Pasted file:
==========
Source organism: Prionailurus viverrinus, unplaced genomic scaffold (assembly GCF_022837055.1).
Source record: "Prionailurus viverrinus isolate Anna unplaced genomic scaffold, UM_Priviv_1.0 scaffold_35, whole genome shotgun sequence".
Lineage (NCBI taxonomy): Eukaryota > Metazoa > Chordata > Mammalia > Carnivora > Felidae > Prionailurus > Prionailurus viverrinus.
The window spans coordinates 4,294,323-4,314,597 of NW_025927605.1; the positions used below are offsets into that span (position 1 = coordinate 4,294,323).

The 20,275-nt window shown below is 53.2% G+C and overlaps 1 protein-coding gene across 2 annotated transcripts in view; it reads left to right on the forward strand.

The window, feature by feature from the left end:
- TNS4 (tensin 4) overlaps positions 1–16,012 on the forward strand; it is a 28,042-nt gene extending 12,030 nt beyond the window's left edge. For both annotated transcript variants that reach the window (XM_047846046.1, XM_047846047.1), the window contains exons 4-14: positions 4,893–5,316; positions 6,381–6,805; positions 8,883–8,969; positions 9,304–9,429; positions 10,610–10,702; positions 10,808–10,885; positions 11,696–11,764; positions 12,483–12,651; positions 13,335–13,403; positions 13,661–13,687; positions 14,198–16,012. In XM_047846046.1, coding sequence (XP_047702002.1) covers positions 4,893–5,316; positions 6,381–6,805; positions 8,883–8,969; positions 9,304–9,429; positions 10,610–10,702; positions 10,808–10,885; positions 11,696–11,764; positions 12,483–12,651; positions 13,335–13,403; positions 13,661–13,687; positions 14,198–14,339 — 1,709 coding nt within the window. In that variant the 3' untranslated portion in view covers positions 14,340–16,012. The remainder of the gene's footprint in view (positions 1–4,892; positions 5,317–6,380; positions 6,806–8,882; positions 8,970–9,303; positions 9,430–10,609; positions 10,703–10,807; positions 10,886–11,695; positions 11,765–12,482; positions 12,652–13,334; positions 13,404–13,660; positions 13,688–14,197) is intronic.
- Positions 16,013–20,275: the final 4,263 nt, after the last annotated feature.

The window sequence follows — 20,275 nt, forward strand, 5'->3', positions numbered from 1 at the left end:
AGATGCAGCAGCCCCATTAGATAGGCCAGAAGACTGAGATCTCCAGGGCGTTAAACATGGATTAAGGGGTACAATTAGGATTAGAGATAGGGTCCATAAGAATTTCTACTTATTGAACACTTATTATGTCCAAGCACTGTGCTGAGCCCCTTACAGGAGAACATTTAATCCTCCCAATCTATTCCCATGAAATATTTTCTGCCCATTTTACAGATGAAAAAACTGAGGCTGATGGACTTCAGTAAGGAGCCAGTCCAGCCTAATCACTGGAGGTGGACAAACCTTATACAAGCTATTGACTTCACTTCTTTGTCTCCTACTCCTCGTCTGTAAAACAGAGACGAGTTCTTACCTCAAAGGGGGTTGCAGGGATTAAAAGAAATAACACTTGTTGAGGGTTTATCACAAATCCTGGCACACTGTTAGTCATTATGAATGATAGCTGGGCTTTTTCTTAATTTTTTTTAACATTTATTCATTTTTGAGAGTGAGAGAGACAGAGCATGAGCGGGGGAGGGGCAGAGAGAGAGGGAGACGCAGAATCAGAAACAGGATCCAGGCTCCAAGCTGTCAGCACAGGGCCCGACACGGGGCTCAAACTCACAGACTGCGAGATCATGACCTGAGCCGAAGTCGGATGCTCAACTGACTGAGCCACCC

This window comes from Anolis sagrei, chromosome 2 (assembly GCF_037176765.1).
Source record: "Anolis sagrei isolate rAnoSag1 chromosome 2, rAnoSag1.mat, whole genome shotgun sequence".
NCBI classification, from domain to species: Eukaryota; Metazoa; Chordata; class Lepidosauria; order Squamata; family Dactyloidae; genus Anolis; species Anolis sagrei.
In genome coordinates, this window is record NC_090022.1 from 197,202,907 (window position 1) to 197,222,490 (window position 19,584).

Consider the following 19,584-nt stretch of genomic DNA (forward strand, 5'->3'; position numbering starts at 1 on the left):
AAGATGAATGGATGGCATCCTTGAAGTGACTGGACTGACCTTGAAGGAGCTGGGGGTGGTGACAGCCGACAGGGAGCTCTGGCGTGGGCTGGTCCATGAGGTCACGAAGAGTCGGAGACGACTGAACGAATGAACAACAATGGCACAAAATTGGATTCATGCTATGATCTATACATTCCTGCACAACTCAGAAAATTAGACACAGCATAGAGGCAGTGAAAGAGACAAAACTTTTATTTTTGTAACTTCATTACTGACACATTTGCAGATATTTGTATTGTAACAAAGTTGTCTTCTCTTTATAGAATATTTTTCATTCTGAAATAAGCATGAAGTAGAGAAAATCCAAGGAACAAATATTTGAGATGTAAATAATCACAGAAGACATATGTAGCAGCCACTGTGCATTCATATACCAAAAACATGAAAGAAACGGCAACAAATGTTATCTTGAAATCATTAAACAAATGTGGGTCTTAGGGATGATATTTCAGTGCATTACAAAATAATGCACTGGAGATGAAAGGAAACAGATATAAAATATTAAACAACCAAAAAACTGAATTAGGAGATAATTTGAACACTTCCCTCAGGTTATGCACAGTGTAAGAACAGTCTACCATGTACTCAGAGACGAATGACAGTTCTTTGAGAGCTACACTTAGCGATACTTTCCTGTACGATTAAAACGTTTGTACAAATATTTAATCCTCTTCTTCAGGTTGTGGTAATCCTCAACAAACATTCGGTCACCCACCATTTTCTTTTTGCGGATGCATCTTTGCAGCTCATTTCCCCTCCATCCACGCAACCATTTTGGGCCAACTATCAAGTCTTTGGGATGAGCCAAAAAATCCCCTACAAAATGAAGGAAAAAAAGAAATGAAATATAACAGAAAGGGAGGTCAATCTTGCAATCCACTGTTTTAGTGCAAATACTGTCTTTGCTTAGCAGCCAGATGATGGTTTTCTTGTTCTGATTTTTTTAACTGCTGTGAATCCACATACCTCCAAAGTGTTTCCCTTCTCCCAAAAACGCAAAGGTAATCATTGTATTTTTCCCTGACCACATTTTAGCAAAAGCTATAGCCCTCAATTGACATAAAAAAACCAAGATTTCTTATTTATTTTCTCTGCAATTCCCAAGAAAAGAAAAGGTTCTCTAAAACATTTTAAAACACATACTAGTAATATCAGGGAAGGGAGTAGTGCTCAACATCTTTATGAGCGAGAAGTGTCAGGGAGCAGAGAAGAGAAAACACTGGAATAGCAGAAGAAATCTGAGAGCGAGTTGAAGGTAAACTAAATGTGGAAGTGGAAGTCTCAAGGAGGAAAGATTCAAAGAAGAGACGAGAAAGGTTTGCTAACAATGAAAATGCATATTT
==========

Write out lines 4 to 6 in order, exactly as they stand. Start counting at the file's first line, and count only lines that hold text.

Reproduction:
The window spans coordinates 4,294,323-4,314,597 of NW_025927605.1; the positions used below are offsets into that span (position 1 = coordinate 4,294,323).

The 20,275-nt window shown below is 53.2% G+C and overlaps 1 protein-coding gene across 2 annotated transcripts in view; it reads left to right on the forward strand.

The window, feature by feature from the left end: